We can test the conservative census resistance hypothesis using a regression model that predicts 2010 census response in a county using the 2008 McCain vote share, the county Hard to Count score, and the response rate to the 2000 census. Including the 2000 rate will help us further isolate any Republican backlash to the census, since it's a phenomenon that has supposedly arisen only within the last few years. Since different counties can have wildly differing population densities, the data is weighted according to population.* The resulting model explains about 70% of the variation in census response across counties, and the equation for predicting the response looks like this:

The coefficient of 0.06 for the Republican vote share variable means that when we control for the 2000 response rate and the county HTC score, Republican areas actually have higher response rates, although the effect is pretty small.  If two counties have identical HTC scores and 2000 response rates but one of them had a 10% higher McCain vote in 2008, we would expect the more Republican county to have a 0.6% higher census 2010 response rate. **

Now, recall that the original news article that started this discussion was about Texas. Maybe Texas is different? We can test that by fitting a multi-level model in which we allow the effect of Republican vote share on census response to vary between states. The result is that rather than a single coefficient for the Republican vote share (the 0.06 in the model above), we get 50 different coefficients:

Or, if you prefer to see your inferences in map form:

The reddish states are places where having more Republicans in a county is associated with a lower response rate to the census, and blue states are places where more Republican counties are associated with higher response rates.

We see that there are a few states where Republicans seem to have lower response rates than Democratic ones, such as South Carolina and Nebraska. Even here, though, the confidence intervals are crossing zero or close to it. And Texas doesn't look particularly special, the more Republican areas there seem to have better response rates (when controlling for the other variables), just like most other places.

So given all that, how can we explain the accounts of low response rates in Republican areas? The original Houston Chronicle news article says that:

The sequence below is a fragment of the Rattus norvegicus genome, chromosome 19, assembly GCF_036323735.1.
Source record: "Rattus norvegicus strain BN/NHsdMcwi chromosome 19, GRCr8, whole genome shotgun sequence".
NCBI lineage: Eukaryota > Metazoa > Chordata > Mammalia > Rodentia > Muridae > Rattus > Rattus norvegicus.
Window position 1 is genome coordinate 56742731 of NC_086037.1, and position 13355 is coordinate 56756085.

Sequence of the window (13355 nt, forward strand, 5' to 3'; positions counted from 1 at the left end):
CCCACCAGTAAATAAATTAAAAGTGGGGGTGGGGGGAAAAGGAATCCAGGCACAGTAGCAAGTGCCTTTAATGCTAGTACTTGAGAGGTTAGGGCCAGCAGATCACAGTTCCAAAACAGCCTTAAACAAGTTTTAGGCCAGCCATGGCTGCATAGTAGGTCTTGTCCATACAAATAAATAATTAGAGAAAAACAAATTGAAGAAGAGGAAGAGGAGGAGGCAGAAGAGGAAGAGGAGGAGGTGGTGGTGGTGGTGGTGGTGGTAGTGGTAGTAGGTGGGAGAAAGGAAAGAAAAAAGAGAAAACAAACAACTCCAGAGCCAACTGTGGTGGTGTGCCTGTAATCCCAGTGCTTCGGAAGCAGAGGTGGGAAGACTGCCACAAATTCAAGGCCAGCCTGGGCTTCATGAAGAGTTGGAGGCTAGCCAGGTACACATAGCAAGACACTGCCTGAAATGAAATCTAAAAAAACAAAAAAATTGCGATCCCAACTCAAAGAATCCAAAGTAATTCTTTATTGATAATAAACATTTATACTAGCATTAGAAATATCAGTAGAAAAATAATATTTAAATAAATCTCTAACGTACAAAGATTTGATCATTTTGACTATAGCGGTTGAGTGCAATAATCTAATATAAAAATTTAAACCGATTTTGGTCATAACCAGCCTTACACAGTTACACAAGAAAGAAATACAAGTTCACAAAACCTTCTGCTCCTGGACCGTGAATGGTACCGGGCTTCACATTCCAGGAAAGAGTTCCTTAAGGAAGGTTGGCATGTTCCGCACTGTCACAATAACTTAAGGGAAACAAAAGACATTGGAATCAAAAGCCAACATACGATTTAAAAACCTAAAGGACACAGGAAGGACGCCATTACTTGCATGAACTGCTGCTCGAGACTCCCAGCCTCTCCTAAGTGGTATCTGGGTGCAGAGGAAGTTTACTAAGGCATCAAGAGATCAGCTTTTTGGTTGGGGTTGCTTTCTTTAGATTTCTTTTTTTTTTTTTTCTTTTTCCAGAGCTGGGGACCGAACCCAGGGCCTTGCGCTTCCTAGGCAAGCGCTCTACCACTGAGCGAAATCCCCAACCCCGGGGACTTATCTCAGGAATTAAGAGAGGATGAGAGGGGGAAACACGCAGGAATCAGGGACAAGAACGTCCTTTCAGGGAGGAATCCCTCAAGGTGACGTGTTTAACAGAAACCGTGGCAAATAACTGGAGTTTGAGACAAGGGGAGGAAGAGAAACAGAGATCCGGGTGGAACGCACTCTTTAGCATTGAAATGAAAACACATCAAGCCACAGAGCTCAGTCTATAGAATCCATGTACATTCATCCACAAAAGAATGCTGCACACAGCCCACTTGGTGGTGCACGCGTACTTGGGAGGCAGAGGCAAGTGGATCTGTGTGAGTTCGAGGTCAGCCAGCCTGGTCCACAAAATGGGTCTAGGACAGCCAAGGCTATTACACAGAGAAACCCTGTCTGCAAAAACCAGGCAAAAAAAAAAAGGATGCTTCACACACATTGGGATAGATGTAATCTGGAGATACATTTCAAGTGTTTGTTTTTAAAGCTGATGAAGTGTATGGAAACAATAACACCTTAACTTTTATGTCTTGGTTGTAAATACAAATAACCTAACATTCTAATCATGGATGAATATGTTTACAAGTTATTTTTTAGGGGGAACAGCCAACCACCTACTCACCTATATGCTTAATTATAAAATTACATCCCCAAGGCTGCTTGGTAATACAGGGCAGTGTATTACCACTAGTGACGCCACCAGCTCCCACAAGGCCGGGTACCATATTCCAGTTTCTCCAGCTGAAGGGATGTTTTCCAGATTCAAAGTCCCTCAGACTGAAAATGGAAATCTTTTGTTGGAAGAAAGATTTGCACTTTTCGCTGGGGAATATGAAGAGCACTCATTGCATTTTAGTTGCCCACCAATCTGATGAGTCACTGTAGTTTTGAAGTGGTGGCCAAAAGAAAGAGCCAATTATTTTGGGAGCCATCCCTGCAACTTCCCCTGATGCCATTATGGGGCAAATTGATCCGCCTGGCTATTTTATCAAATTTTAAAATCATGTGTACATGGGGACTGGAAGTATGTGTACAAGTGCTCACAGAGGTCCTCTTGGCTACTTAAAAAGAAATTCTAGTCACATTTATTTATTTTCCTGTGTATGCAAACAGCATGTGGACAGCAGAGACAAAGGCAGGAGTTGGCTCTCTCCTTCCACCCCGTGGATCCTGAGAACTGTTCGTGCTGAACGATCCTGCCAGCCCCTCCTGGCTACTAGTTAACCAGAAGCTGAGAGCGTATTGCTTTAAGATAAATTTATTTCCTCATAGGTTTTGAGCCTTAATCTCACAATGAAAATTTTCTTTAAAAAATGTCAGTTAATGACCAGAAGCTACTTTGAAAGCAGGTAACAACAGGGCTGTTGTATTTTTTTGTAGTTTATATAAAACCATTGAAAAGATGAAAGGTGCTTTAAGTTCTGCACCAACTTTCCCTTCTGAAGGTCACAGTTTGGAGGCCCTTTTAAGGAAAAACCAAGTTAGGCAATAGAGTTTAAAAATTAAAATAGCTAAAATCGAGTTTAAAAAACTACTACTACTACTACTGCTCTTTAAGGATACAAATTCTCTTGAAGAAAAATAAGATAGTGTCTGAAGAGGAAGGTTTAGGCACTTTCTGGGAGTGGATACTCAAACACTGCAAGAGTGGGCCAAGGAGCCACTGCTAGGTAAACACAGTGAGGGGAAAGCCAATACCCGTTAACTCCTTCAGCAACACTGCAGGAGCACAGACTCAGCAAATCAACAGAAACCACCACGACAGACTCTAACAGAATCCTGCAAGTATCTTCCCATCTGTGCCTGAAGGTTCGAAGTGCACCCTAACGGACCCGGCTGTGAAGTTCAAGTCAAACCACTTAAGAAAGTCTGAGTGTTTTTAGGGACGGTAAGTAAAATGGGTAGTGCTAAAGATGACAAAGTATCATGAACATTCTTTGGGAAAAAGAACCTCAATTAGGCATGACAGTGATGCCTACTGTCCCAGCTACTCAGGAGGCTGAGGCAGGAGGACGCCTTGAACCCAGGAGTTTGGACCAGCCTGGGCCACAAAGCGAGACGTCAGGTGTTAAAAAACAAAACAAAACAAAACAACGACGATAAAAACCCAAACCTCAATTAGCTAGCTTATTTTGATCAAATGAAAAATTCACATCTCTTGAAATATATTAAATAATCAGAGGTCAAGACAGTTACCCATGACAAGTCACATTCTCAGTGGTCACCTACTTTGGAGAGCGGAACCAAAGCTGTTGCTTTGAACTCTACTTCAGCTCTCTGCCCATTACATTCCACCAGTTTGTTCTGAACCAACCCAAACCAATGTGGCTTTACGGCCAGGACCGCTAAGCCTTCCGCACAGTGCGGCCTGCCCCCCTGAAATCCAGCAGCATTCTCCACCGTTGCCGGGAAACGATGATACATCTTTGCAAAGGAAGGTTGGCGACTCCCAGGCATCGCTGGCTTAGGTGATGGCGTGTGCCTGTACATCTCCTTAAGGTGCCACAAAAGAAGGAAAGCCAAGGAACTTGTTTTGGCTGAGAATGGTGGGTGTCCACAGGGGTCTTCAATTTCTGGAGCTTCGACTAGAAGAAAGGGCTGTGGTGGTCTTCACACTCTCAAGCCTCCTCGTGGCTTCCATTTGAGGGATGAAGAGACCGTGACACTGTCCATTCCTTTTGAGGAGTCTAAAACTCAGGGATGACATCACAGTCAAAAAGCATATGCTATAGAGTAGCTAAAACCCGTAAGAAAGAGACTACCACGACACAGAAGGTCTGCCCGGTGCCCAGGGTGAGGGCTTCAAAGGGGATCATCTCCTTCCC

In Texas, some of the counties with the lowest census return rates are among the state's most Republican, including Briscoe County in the Panhandle, 8 percent; King County, near Lubbock, 5 percent; Culberson County, near El Paso, 11 percent; and Newton County, in deep East Texas, 18 percent.

OK, so let's look at those counties in particular. Here's a comparison of the response rate to the 2000 census, the response this year, and the response that would be predicted by the model above. (These response rates are higher than the ones quoted in the article, because they are measured at a later date.)

Population Response, 2000 Response, 2010 Predicted Response Error Republican vote, 2008
King County, TX 287 48% 31% 43% 12% 95%
Briscoe County, TX 1598 61% 41% 51% 10% 75%
Culberson County, TX 2525 38% 34%
Newton County, TX 14090 51% 34% 43% 9% 66%

The first thing I notice is that the Chronicle was fudging a bit when it called these "among the state's most Republican" counties. Culberson county doesn't look very Republican at all! The others, however, fit the bill. And for all three, the model does substantially over-predict census response.  (Culberson county has no data for the 2000 response rate, so we can't get a prediction there.) What's going on here? It looks like maybe there's something going on in these counties that our model didn't capture.

To understand what's going on, let's take a look at the ten counties where the model made the biggest over-predictions of census response:

Population Response, 2000 Response, 2010 Predicted Response Error Republican vote, 2008
Duchesne County, UT 15701 41% 0% 39% 39% 84%